bust a gut

Discussion in 'English Only' started by susanna76, Jan 29, 2011.

  1. susanna76 Senior Member

    Is the phrase "bust a gut" both BrE and AmE slang?

    And is it used in both BrE and AmE to mean either of 2 things indicated here:

    1. exert oneself to the utmost
    2. explode with strong feeling, esp. laughter or anger?

    I found it used to mean the former:

    "Tell him from me to break the habit of a lifetime [coming home at 10pm] and make it back for bath time for once. Really bust a gut. [vs. coming home at 9pm, as he was expected to that day]"
    (C. Alliott, A Crowded Marriage)
  2. panjandrum

    panjandrum Occasional Moderator

    Belfast, Ireland
    English-Ireland (top end)
    Meaning (1) for me. I would understand (2) in context, but it's not the meaning that came to mind when I read the title.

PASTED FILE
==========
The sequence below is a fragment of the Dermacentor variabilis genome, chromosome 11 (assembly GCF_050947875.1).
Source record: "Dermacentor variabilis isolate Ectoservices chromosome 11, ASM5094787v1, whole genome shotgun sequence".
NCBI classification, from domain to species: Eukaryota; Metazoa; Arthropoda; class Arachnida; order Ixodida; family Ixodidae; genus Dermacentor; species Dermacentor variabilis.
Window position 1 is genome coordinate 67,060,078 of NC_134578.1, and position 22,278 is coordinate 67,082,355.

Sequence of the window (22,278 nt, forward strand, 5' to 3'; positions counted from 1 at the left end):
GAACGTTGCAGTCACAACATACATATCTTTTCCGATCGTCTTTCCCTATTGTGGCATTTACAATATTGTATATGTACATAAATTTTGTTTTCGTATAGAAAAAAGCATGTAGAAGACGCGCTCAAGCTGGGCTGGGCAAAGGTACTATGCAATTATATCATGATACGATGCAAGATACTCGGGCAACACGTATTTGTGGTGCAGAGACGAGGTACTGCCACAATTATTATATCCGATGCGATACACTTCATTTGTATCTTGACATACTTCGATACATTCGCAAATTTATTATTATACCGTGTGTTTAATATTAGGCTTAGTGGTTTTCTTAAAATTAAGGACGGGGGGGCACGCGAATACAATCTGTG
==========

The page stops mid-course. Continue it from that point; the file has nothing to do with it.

3. pops91710

    pops91710 Senior Member

    Both 1 and 2 are understood as such in the USA.
  4. susanna76 Senior Member

    Great! Thank you both!
  5. redgiant Senior Member

    Cantonese, Hong Kong
    Imagination: In the opening game of a football/soccer tournament, Hong Kong opted to put out a half strength squad against Macau, who were viewed as the weakest team in the group. It was more than reasonable because they had to save some key players for stronger opponents like North Korea and Vietnam in the following 9 days.

    When asked why Hong Kong didn't put out a stronger line-up against Macau during the post match press conference, the coach said "we didn't intend to bust a gut at the start of 4 games in 10 days."

    Is it idiomatic to say "not to bust a gut" in such a situation where a team reserves their best for stronger teams and uses a half-strength squad against weaker teams?
  6. PaulQ

    PaulQ Senior Member

    English - England
    Yes, that's idiomatic.
  7. susanna76 Senior Member

    To redgiant and PaulQ: I think that's actually a great example for this phrase.

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